As the top of the Pentax Optio line, the A10 is pretty well loaded with features. There isn't a shutter priority or an aperture priority mode, but you get a Program Auto mode that gives you a lot of flexibility with the settings. The standard Auto mode actually chooses between Normal, Night Scene, Landscape, and Portrait modes. A small icon appears after a partial shutter press to show you which one it has picked. If you want to access the other shooting modes, just press the Mode button to enter the Mode Palette. From here, you can choose Landscape, Flower, Portrait, Candlelight, Surf & Snow, Sport, Pet, Text, and Food modes.
To enable the movie mode on the A10, you'll need to enabled it via the Mode Palette. You can capture movies, with sound, at 640x480 and 320x240 at 30 frames per second. You can capture movies as long as you have storage space. The Shake Reduction is enabled by default during movie capture and you can't use the optical zoom.
With the Pentax A10, you get three light metering modes. The default is a multi-segment metering mode that evaluates the entire frame and determines exposure that way. If you need more control over metering, you can also choose a Center-Weighted mode or Spot mode. Center-weighted only evaluates the center of the frame, while the Spot mode evaluates a smaller spot in the center of the frame.
White Balance (WB)
With several preset white balance settings and a way to set a custom white balance, the A10 should have the white balance covered. The presets are Auto, Daylight, Shade, Tungsten Light, and Fluorescent Light. Switch to Manual mode to set your own white balance by placing a white target in front of the camera and pressing the "Green" button. The Auto mode does a good job in mixed lighting conditions.
The A10 provides a pretty standard range of ISO (sensitivity) values. In Program Auto, and most other shooting modes, you can select Auto or ISO values of 50, 100, 200, and 400. When you're in Candlelight mode, the camera will shoot at ISO 800, if needed. With the A10, noise performance was good at ISO 50 and 100. If you don't want visible noise in your images, I would try to avoid anything higher. If you do print at 4x6, then ISO 200 images will appear just fine at a normal viewing distance.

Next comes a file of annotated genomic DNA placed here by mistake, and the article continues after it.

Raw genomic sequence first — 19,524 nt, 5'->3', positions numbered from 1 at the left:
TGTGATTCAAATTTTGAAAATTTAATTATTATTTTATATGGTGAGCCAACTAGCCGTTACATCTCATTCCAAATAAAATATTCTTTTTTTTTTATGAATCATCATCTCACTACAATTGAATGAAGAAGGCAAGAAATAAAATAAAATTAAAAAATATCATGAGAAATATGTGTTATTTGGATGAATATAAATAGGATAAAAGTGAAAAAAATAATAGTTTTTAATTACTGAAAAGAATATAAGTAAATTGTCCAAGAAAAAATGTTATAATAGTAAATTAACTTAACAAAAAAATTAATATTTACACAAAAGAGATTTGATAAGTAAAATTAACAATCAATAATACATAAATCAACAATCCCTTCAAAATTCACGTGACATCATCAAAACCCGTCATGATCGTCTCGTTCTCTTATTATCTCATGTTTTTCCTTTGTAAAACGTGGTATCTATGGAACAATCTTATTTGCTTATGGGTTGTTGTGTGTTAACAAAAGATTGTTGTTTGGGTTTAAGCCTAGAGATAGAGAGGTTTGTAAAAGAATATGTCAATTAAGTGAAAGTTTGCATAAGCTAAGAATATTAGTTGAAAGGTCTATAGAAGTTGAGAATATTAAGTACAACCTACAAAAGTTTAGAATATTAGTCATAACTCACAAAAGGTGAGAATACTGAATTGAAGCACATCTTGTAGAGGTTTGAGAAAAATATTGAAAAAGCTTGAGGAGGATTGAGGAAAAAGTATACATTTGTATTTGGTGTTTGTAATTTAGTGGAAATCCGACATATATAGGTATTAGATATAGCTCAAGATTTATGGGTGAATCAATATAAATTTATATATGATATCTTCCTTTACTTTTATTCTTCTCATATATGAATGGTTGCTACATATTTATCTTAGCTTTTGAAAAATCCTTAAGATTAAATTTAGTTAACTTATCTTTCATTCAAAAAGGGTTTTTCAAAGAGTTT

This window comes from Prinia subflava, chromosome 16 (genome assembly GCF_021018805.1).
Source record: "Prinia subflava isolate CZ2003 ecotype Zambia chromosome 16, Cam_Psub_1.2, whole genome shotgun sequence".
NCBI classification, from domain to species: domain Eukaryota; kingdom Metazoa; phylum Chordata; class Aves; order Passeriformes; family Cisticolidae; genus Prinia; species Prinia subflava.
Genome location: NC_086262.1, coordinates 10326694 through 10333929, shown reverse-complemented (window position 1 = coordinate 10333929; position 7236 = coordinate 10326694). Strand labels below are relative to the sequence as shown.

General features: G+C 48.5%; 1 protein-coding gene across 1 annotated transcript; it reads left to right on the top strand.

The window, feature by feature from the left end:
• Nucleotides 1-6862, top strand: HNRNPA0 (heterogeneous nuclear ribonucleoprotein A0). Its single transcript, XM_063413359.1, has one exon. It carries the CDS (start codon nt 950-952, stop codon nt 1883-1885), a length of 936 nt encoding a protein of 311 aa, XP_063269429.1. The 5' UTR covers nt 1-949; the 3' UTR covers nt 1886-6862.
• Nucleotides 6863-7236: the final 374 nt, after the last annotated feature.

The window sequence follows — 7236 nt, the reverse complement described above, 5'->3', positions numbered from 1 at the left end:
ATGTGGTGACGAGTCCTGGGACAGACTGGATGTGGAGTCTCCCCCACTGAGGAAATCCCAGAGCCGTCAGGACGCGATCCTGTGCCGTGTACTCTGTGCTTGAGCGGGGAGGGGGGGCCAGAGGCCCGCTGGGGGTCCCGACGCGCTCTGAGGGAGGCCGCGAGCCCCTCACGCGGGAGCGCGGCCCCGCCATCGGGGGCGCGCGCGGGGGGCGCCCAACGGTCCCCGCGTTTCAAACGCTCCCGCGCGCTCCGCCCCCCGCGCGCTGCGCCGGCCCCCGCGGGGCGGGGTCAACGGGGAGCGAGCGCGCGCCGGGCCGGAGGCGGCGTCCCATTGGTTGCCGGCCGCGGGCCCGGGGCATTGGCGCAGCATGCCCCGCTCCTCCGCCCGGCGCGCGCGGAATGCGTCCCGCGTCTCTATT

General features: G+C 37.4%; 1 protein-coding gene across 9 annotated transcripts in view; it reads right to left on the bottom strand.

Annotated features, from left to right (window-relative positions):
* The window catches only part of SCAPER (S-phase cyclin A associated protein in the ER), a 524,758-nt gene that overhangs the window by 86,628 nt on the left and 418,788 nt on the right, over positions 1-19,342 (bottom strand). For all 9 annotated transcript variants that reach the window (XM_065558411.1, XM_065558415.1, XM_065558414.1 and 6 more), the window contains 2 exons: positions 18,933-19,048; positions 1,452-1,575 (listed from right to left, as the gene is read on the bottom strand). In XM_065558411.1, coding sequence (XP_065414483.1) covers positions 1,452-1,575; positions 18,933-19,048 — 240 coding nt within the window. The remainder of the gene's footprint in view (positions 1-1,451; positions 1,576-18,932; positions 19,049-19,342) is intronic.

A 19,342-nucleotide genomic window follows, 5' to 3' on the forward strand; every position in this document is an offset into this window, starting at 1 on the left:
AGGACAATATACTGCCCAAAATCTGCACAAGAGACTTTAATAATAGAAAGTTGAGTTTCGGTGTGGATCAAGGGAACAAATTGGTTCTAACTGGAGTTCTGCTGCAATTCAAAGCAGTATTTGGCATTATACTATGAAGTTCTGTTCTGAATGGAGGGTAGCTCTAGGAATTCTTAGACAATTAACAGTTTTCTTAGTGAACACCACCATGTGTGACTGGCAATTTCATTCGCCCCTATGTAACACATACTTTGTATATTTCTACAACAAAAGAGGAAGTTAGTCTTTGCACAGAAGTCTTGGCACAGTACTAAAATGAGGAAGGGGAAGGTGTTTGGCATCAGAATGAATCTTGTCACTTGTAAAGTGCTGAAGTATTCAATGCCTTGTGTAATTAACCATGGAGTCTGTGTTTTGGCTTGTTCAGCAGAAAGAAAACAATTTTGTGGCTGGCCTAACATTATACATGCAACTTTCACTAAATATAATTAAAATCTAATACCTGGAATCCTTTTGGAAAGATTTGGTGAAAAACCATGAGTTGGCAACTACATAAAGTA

In-Camera Image Adjustment
During image capture, you can adjust the exposure compensation, increase or decrease sharpness, increase or decrease saturation, and increase or decrease the contrast. If you want to further tweak your images, there are several things you can do from the Playback menu.
During playback, you can adjust the physical properties of the image by resizing, cropping, or rotating. If you want to edit the image, you can apply a Color Filter, where you can make the image black & white, or give it a red, green, or blue hue. When you apply a filter, you're prompted to overwrite the original, save as a new image, or cancel the filter. In a similar way, you can apply several different effects with the Digital Filter and adjust the brightness of the image with the Brightness Filter.
CONTROLS, DESIGN, ENGINEERING, & ERGONOMICS
The Pentax A10 is very compact (as can see in the picture with the Hershey's Kiss) and comes in standard-issue silver. The plastic body is mostly a matte silver with some chrome accents around the edges and around the lens. When turned off, the lens retracts fully into the body and has a built-in lens cover. The battery and SD card are accessible via a swinging door on the bottom of the camera. If you want to plug the AV or USB cable directly into the camera, there are smaller, snap off/on access doors on the right side of the camera (when looking at the back).